Bruce and Rick both met around 2000, right about the time they both started going after real estate. Bruce had just started ramping up his seminar business, and he was one of the early speakers at Nick Manfredi’s meeting. At this time Rick was foreclosing on some notes, and as he got the houses back he would fix and sell them. As he did this he did an occasional buy-fix-sell on the side. He was only doing about 2-4 a year and would run an ad in either the Penny Saver or Daily Bulletin. He would have a deal maybe every quarter.
It was when Rick took Bruce’s bootcamp that things ramped up substantially. It was great and magical time for price aggression. Rick does not think he will ever see this again in his lifetime in Southern California. Rick hopes it will happen again and he has the energy and availability if it does, but right now he does not see it happening. There are two segments of time that stand out: that one and the 90s for REO and HUD auctions. Bruce would attend an auction with the mindset he was paying nothing over 50%. If you had this philosophy today, you would never buy anything. Rick had this philosophy from 2008-2010 when he was buying houses, and there were deals he passed for $1,000-$2,000 that now have $150,000 in equity.
Rick lived through a rough time after 1989, and this influenced him. Then, 2006-2007 showed up along with a lot of equity. When that downturn hit, Bruce wondered how this affected Rick and if he was more cautious. Rick learned a lot about himself, one being that he substantially over-estimated his intelligence level. This is one reason Bruce likes charts. Rick thought he was a genius and that everything he did was gold, so he just kept doing it. He thought he could sell the houses then take the massive intelligence he had and go into other areas of investment. He tried everything including apartments, commercial, and aggressive lending on properties on which he thought he would have plenty of equity. He did all kinds of things he should not have done, and he went back to appraising again.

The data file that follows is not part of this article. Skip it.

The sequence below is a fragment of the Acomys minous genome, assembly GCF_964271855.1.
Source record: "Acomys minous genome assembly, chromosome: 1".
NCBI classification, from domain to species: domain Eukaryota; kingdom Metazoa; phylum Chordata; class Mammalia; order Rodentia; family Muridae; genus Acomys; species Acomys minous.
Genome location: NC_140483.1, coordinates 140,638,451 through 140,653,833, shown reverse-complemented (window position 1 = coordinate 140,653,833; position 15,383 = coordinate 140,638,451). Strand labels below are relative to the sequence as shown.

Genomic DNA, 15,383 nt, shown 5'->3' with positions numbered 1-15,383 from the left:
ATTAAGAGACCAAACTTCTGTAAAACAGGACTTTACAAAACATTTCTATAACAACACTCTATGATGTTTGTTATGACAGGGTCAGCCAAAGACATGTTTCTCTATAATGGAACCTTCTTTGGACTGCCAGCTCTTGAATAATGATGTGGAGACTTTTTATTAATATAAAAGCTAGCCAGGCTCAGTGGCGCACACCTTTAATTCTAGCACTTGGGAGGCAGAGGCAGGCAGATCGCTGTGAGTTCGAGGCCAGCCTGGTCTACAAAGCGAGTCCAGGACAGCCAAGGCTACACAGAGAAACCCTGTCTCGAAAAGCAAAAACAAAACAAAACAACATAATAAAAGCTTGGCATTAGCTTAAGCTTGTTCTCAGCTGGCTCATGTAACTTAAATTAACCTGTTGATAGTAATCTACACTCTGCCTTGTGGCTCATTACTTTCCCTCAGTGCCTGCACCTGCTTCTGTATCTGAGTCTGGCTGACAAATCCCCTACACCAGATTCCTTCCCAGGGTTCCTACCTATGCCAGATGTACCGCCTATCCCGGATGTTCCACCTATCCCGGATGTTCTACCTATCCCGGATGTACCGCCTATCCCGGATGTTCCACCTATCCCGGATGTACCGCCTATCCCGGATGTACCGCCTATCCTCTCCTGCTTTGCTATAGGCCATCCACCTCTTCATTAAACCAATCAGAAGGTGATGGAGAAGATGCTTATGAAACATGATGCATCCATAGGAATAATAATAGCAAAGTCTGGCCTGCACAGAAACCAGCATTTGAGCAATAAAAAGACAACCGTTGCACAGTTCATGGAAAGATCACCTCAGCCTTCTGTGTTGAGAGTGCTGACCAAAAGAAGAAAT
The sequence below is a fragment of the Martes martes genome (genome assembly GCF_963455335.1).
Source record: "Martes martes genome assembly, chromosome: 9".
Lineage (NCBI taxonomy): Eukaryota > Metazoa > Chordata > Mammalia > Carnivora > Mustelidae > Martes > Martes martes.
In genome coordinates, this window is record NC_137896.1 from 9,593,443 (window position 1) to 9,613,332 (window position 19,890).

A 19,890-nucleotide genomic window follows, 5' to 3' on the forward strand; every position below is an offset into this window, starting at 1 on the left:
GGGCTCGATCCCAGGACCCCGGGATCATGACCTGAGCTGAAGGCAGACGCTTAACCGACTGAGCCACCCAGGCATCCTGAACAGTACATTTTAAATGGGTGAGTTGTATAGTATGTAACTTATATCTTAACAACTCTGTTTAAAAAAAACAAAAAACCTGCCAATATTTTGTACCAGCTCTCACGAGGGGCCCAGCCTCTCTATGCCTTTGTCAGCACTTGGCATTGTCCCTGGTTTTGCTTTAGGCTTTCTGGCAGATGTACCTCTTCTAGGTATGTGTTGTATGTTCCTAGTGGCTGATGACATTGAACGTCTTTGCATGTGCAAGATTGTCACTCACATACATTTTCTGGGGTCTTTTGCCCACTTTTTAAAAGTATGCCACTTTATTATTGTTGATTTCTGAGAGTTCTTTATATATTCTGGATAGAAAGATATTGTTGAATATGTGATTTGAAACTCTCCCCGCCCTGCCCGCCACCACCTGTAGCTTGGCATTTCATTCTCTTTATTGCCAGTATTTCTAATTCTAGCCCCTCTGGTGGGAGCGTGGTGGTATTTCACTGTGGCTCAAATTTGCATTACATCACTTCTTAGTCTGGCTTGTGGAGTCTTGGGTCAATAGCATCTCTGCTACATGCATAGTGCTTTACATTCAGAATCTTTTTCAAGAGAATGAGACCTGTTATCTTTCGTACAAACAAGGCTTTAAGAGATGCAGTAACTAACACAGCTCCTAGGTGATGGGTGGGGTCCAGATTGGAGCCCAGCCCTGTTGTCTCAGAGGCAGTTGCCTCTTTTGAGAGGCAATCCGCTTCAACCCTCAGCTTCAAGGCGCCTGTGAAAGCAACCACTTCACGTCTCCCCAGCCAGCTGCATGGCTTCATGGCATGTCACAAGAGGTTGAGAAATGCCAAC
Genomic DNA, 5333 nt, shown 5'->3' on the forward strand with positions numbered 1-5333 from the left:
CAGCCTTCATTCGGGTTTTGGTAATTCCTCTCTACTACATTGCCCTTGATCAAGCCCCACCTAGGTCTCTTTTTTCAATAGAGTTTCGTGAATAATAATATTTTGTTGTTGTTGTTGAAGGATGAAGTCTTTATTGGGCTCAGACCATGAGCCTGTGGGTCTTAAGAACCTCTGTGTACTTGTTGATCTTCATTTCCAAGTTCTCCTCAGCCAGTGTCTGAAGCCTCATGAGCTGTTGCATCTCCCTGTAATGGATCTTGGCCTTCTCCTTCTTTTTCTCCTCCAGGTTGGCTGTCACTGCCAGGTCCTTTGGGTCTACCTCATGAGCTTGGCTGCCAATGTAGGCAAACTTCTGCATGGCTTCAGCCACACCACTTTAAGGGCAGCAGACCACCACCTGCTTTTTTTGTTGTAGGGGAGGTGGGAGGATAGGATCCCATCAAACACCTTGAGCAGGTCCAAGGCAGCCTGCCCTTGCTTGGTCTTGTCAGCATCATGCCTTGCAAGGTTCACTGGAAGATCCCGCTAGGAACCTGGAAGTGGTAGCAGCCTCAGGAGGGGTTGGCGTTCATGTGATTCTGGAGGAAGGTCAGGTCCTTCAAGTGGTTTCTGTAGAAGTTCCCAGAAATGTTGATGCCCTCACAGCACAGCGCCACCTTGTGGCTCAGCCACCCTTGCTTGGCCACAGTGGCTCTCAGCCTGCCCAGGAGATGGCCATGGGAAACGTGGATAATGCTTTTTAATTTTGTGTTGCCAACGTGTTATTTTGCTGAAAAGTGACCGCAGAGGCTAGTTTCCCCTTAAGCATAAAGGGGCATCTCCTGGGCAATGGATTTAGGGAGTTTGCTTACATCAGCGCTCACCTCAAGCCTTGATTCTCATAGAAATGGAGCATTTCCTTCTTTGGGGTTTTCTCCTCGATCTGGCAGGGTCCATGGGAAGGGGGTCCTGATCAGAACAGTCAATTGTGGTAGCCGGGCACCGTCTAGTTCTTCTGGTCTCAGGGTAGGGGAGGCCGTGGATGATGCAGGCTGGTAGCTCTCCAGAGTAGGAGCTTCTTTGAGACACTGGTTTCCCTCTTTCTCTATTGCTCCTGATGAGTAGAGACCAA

Bruce had done this before where he had one too many quarter of a million piles, and you just keep on handing them over. Rick had so many wins from 2004-2007 that he thought he was bullet-proof. It was in 2009 he realized that was an unusual period of time and he got lucky. The nice thing will be if we can retain that knowledge and make it stick to where next time you do not repeat. Since he lived through 1989, he would have lived through 2008 and 2009 just like everybody else. This time he was not prepared.
Rick prepared a lot for 2008 and 2009, just not enough. However, he prepared more than most people, and a lot of the people he knew back then were wiped out and doing something totally different now. Rick had gotten out of real estate only to put it into another pocket that was not going to work. He still did some retailing back then, but instead of $50,000 profits he had $100,000 losses. He was actually happy to only lose this just to get out of those properties. He only had 2-3 of these going at a time when he saw other people who would have 20 and lost everything.